The city of Durango and La Plata County delayed finalizing a management agreement for the homeless camp at Purple Cliffs along La Posta Road to later this year.
County commissioners have taken a hard stance in recent weeks, urging the city to find an alternative camp location for the county’s unhoused population. Commissioners even threatened to close the Purple Cliffs camp, home to about 60 people, in an attempt to force the city’s hand.
But during a joint meeting Tuesday, County Commissioner Julie Westendorff, one of the strongest voices pushing the city to take action quickly, backed off.
“If we can’t work out an (agreement), I don’t think it’s the end of the world. We know our camp is going to be open until next May. You guys have freedom to do other things,” Westendorff said to city councilors during the meeting. “I don’t want a failure to work out a (memorandum of understanding) to somehow be a reflection of an inability to solve this issue.”
“That shocked the hell out of me,” said Mayor Dean Brookie about Westendorff’s comments in an interview after the meeting. “The county can say it will close down the camp, but we all understand that is not the responsible thing to do. The real solution is to mutually arrive at a solution.”
La Plata County offered its land at Purple Cliffs as a temporary camp location in 2019, understanding the city would search for a permanent camp location.
But the city’s search has floundered, producing no feasible alternatives. With nowhere to go, and winter approaching, campers and advocates for the unhoused population pushed to keep the camp at Purple Cliffs open through the winter.
Commissioners, increasingly frustrated, proposed a draft agreement Oct. 1 outlining camp management and setting a May 1 deadline to close the camp.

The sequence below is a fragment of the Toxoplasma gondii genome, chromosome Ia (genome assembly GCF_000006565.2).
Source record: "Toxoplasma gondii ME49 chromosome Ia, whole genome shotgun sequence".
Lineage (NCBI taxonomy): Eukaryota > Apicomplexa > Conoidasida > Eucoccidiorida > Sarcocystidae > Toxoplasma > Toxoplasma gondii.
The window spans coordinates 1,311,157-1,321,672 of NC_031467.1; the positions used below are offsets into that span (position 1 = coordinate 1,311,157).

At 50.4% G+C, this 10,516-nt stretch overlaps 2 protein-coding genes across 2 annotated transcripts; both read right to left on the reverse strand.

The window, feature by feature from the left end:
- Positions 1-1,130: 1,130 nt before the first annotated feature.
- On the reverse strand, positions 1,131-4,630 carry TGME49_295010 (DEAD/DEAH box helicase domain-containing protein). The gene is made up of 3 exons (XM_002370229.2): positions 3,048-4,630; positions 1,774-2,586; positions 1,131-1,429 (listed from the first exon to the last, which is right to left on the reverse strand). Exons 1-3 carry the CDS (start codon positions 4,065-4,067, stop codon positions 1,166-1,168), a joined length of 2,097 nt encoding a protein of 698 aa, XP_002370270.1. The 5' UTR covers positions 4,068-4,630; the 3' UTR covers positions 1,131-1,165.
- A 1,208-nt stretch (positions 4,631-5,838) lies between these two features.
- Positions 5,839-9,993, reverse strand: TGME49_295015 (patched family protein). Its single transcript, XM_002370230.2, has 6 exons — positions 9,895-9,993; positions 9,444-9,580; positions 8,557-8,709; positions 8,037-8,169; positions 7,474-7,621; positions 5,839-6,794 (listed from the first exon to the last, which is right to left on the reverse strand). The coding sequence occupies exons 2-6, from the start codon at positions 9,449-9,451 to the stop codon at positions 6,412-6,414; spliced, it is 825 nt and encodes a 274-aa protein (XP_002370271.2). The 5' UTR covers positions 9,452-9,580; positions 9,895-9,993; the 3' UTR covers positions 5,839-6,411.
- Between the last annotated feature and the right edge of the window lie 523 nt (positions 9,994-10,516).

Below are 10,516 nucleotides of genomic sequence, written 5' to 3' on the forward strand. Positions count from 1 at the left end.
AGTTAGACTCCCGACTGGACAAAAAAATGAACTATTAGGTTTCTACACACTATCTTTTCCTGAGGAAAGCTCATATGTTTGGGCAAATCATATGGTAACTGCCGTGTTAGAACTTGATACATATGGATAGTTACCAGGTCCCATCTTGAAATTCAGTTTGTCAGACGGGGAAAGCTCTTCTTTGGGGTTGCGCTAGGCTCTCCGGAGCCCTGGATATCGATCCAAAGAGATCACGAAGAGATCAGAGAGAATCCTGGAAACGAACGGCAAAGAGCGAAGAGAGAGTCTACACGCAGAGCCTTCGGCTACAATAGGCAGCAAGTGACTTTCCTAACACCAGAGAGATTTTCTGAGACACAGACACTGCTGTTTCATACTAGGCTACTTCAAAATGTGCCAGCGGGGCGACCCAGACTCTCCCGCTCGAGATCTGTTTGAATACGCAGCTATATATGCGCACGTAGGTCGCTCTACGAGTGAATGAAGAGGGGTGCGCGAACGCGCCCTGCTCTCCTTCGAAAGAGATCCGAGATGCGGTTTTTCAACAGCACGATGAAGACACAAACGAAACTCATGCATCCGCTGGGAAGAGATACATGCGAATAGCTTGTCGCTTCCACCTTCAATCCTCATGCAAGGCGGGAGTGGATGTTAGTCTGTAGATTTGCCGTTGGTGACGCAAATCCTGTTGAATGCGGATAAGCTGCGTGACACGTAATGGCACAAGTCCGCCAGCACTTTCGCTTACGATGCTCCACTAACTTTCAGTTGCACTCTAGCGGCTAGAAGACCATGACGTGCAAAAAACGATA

The first draft placed most of the management responsibilities on the city, prompting objections from city councilors who said they had little time to consider it. County and city staff members planned to present another draft Tuesday, but no agreement was presented.
“I would characterize our meeting as very positive in nature. I believe both parties were negotiating in good faith,” said County Manager Chuck Stevens.
“I do agree that we have made some substantial progress. Hopefully, we’ll see something completed here in the next few weeks,” said City Manager Jose Madrigal.
The city and county also veered away from using city-owned land near the existing Purple Cliffs site, which some city councilors had suggested as a way to help provide for unhoused campers.
“Maybe it’s not a good idea,” said Councilor Melissa Youssef. “I brought this up as an idea to address the short-term, immediate needs of this winter. If that’s not deemed a valuable addition, then by all means, we should not do that.”
Since the beginning of September, Durango has also moved away from a managed transitional housing camp near Greenmount Cemetery and briefly considered a camp location in Bodo Industrial Park.
One decision the officials did make was to allocate $100,000 of joint sales tax money to homeless expenses in 2021.
“The salient point is that we just budgeted $100,000 into next year to address these issues mutually, which I think is a success story in itself,” Brookie said. “It moves us into the future with this continued temporary camp ... and allows us to continue to research, mutually, future sites.”